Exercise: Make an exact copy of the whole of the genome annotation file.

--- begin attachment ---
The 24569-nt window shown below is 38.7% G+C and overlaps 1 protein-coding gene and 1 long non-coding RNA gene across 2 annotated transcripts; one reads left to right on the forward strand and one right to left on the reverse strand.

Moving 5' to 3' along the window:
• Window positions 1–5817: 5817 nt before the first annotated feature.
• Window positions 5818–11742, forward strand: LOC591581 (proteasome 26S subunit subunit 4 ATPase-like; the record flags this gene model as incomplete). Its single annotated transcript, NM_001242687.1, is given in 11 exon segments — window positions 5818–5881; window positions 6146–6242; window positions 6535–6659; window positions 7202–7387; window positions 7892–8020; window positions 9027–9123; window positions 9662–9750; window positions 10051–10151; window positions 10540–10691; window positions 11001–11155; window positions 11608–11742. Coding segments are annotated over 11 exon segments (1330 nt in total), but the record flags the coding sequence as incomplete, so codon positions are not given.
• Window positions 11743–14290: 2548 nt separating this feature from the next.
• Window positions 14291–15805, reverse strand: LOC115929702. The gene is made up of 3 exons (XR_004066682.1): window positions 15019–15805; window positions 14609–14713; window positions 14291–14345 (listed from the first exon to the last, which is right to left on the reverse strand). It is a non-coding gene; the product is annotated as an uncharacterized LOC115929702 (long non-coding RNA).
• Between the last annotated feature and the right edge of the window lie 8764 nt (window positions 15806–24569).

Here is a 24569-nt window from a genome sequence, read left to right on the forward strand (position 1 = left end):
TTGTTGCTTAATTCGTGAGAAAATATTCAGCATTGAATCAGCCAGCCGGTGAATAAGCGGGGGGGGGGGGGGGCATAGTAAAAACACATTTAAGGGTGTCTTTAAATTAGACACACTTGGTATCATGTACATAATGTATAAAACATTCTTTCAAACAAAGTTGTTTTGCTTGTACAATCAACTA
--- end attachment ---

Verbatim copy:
The 24569-nt window shown below is 38.7% G+C and overlaps 1 protein-coding gene and 1 long non-coding RNA gene across 2 annotated transcripts; one reads left to right on the forward strand and one right to left on the reverse strand.

Moving 5' to 3' along the window:
• Window positions 1–5817: 5817 nt before the first annotated feature.
• Window positions 5818–11742, forward strand: LOC591581 (proteasome 26S subunit subunit 4 ATPase-like; the record flags this gene model as incomplete). Its single annotated transcript, NM_001242687.1, is given in 11 exon segments — window positions 5818–5881; window positions 6146–6242; window positions 6535–6659; window positions 7202–7387; window positions 7892–8020; window positions 9027–9123; window positions 9662–9750; window positions 10051–10151; window positions 10540–10691; window positions 11001–11155; window positions 11608–11742. Coding segments are annotated over 11 exon segments (1330 nt in total), but the record flags the coding sequence as incomplete, so codon positions are not given.
• Window positions 11743–14290: 2548 nt separating this feature from the next.
• Window positions 14291–15805, reverse strand: LOC115929702. The gene is made up of 3 exons (XR_004066682.1): window positions 15019–15805; window positions 14609–14713; window positions 14291–14345 (listed from the first exon to the last, which is right to left on the reverse strand). It is a non-coding gene; the product is annotated as an uncharacterized LOC115929702 (long non-coding RNA).
• Between the last annotated feature and the right edge of the window lie 8764 nt (window positions 15806–24569).

Here is a 24569-nt window from a genome sequence, read left to right on the forward strand (position 1 = left end):
TTGTTGCTTAATTCGTGAGAAAATATTCAGCATTGAATCAGCCAGCCGGTGAATAAGCGGGGGGGGGGGGGGGCATAGTAAAAACACATTTAAGGGTGTCTTTAAATTAGACACACTTGGTATCATGTACATAATGTATAAAACATTCTTTCAAACAAAGTTGTTTTGCTTGTACAATCAACTA